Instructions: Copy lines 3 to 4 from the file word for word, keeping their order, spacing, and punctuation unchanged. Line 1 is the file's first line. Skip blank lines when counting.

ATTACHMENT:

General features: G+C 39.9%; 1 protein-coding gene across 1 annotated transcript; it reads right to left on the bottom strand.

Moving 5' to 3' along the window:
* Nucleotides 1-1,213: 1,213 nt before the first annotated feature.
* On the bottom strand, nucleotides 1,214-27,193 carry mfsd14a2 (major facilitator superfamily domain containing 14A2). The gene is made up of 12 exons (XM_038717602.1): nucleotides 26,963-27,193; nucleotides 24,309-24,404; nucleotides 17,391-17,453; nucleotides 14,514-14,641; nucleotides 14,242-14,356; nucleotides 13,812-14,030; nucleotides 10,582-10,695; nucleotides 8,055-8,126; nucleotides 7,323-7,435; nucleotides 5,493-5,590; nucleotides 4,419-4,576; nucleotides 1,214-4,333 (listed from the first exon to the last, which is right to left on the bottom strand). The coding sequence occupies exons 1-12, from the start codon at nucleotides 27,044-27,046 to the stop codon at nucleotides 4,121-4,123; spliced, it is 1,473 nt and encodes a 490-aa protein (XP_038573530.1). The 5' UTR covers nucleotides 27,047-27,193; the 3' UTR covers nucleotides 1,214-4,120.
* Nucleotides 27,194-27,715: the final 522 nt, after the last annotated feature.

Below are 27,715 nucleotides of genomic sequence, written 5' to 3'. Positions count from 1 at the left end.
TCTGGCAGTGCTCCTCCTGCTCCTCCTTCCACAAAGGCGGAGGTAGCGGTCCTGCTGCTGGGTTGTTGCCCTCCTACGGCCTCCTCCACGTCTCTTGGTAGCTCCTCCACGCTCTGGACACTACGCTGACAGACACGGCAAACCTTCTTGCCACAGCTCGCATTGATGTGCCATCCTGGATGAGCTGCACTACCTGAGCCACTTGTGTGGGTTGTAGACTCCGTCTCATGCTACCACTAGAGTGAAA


* Nucleotides 1-1,213: 1,213 nt before the first annotated feature.
* On the bottom strand, nucleotides 1,214-27,193 carry mfsd14a2 (major facilitator superfamily domain containing 14A2). The gene is made up of 12 exons (XM_038717602.1): nucleotides 26,963-27,193; nucleotides 24,309-24,404; nucleotides 17,391-17,453; nucleotides 14,514-14,641; nucleotides 14,242-14,356; nucleotides 13,812-14,030; nucleotides 10,582-10,695; nucleotides 8,055-8,126; nucleotides 7,323-7,435; nucleotides 5,493-5,590; nucleotides 4,419-4,576; nucleotides 1,214-4,333 (listed from the first exon to the last, which is right to left on the bottom strand). The coding sequence occupies exons 1-12, from the start codon at nucleotides 27,044-27,046 to the stop codon at nucleotides 4,121-4,123; spliced, it is 1,473 nt and encodes a 490-aa protein (XP_038573530.1). The 5' UTR covers nucleotides 27,047-27,193; the 3' UTR covers nucleotides 1,214-4,120.